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Letters to the Editor



Bass Pro and the Pyramid

From the perspective of my 25 years of work in the Memphis tourism industry, I'm particularly sensitive to Memphis' image. This letter is motivated by an impending disaster to the city's image.

By chance, I happened to see renderings of the exterior alterations proposed by Bass Pro to transform the Pyramid into a retail store/Grand Lodge. I could not believe my eyes that such a grotesque plan was, I presume, seen and approved by both the City Council and the County Commission at the August 25th presentation for the project.

The Pyramid is the city's major physical icon, so it is inexplicable to me that the Bass Pro renderings have not been made public, especially since, by virtue of their presentation at the aforesaid meeting, the report and renderings are now public record.

Attached is a subject rendering. Note the dormer windows and the rustic lodge attached to the shiny Pyramid and the American flag at its apex.

Bass Pro's intent, I understand, is to blend the appearance of the Grand Lodge and the Pyramid into an overall rustic look. Hopefully, that look will not include camouflage paint!

Don Hassell


McCain and Banking

Those who question the sincerity of McCain's enthusiasm for regulating the banking industry (which would have prevented this week's $1.5 trillion freefall) have good reason to do so.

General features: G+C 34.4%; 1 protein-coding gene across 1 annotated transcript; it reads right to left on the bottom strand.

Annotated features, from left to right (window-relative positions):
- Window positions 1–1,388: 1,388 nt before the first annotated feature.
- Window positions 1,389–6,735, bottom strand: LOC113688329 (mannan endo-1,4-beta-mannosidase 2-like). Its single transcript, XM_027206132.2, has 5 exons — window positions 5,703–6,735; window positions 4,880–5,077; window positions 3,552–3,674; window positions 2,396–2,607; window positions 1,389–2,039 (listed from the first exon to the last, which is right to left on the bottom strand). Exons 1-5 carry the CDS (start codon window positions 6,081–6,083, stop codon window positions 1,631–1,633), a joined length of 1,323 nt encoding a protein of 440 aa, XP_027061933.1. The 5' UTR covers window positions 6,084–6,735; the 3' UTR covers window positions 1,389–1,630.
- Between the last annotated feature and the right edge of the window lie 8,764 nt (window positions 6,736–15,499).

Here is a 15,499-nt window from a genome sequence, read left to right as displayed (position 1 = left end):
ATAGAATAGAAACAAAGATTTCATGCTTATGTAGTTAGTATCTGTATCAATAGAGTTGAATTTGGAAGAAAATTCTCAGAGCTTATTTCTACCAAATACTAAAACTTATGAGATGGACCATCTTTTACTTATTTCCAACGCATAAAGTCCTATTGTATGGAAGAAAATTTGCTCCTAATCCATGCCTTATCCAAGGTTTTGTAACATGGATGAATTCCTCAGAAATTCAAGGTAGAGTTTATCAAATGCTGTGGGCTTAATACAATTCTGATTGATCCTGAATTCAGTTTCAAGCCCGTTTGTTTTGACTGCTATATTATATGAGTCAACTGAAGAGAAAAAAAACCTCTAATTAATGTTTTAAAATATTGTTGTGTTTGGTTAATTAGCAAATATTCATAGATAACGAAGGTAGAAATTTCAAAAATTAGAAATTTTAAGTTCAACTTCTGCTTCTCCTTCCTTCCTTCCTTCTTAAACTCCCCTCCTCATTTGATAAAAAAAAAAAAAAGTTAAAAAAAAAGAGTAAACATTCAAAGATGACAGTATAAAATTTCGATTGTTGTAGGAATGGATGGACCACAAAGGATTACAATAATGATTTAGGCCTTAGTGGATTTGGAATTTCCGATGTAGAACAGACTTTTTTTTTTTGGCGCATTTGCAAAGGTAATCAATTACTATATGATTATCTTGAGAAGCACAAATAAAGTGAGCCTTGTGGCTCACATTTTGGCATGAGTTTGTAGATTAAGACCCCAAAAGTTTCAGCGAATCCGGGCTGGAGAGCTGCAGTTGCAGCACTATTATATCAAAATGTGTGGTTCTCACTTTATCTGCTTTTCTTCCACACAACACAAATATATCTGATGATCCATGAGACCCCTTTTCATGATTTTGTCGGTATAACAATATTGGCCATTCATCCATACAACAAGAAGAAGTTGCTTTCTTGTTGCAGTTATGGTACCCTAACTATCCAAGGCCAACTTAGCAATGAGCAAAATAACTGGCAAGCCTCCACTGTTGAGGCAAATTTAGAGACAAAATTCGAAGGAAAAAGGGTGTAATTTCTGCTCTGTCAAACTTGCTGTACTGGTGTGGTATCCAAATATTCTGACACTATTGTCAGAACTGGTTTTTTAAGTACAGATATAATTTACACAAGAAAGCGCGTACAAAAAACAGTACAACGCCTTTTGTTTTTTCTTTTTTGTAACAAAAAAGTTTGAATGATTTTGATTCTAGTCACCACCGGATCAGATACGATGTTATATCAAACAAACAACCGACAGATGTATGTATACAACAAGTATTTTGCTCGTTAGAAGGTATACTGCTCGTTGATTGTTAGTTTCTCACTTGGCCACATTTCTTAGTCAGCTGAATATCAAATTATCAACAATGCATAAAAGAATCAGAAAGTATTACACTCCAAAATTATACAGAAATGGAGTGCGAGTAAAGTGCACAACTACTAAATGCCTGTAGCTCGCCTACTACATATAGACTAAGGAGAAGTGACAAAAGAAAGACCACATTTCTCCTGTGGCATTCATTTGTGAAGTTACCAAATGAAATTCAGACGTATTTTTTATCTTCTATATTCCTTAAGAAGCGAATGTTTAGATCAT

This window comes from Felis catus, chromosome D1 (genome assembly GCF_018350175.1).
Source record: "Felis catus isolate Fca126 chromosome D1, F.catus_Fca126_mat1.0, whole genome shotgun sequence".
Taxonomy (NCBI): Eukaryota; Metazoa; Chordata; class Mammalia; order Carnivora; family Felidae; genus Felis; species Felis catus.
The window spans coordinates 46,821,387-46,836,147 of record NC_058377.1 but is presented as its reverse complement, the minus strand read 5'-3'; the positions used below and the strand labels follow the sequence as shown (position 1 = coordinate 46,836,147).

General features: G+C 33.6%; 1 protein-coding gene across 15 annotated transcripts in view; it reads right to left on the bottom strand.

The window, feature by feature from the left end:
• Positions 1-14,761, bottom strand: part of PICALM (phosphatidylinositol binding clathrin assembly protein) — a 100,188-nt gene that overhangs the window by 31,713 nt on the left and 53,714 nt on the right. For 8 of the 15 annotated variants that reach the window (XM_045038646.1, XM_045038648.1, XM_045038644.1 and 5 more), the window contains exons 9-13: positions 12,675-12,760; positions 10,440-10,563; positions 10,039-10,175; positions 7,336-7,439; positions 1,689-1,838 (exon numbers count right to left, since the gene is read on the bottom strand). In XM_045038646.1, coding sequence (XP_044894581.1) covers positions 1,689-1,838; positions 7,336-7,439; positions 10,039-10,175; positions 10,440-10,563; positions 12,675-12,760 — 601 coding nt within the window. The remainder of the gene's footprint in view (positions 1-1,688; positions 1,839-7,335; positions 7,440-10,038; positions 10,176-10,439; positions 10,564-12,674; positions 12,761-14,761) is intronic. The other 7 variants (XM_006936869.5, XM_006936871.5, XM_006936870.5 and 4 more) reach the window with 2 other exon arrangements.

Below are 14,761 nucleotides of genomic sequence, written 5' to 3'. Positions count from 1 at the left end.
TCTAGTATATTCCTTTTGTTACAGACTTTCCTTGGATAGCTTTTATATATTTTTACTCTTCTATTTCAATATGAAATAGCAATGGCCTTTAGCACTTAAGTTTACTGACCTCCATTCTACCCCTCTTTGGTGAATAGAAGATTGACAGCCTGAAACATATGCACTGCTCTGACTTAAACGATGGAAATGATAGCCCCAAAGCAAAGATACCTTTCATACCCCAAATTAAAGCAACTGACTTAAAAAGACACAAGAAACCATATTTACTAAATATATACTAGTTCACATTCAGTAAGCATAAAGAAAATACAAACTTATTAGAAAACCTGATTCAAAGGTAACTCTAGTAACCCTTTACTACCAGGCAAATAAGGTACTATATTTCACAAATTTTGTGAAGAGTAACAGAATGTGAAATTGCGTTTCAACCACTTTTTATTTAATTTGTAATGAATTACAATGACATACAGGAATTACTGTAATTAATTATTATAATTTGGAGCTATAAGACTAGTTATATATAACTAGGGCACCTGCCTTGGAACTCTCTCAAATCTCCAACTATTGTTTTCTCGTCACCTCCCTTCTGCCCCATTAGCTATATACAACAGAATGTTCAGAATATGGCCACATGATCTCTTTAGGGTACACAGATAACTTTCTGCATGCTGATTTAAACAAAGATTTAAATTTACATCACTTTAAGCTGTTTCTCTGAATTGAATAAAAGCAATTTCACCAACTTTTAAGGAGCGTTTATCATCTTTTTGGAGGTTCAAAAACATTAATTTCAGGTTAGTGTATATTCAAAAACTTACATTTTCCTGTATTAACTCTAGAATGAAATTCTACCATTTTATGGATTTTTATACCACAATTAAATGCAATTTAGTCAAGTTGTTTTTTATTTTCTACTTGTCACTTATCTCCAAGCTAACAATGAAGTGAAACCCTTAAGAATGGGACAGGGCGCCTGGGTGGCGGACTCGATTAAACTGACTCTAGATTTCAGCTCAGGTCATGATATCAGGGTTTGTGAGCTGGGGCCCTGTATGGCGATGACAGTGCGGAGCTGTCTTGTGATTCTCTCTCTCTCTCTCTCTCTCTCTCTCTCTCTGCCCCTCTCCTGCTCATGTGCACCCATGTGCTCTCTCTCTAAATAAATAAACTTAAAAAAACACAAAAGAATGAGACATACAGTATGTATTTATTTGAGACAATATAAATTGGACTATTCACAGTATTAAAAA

Here's a quote from McCain's article, "Better Health Care at Lower Cost for Every American," in the September/October issue of Contingencies, the magazine of the American Academy of Actuaries: "Opening up the health insurance market to more vigorous nationwide competition, as we have done over the last decade in banking, would provide more choices of innovative products less burdened by the worst excesses of state-based regulation."

So McCain, who now poses as the scourge of Wall Street, was praising financial deregulation, like, 10 seconds ago — and promising that if we marketize health care, it will perform as well as the financial industry!

Please note that the cost of cleaning up the current catastrophe of financiers run amok will require $7,500 from every man, woman, and child in America.

Jerry Chen


Science and Politics

This is in response to a letter from Chris Stahl (September18th issue):

Science is the observation, identification, description, experimental investigation, and theoretical explanation of natural phenomena, according to The American Heritage Dictionary. A lot of people may think that "science" is just about stem-cell research, evolution, the Big Bang, and eroding family values through the denunciation of religion. But it's more than that.

The scientific method is humankind's best approach to problem-solving. We should think of the results of scientific problem-solving this way: "If a human being made it, it was due to the application of scientific principles." Think of all the items you use and interact with throughout your day. All "that" is due to scientific thinking and problem solving.

One may pray for more light, but I'll flip the switch and thank the electrician.

I agree with Stahl that we need a debate between the candidates to determine who will problem-solve most effectively to get us out of the messes we are in.

Michael Rohr


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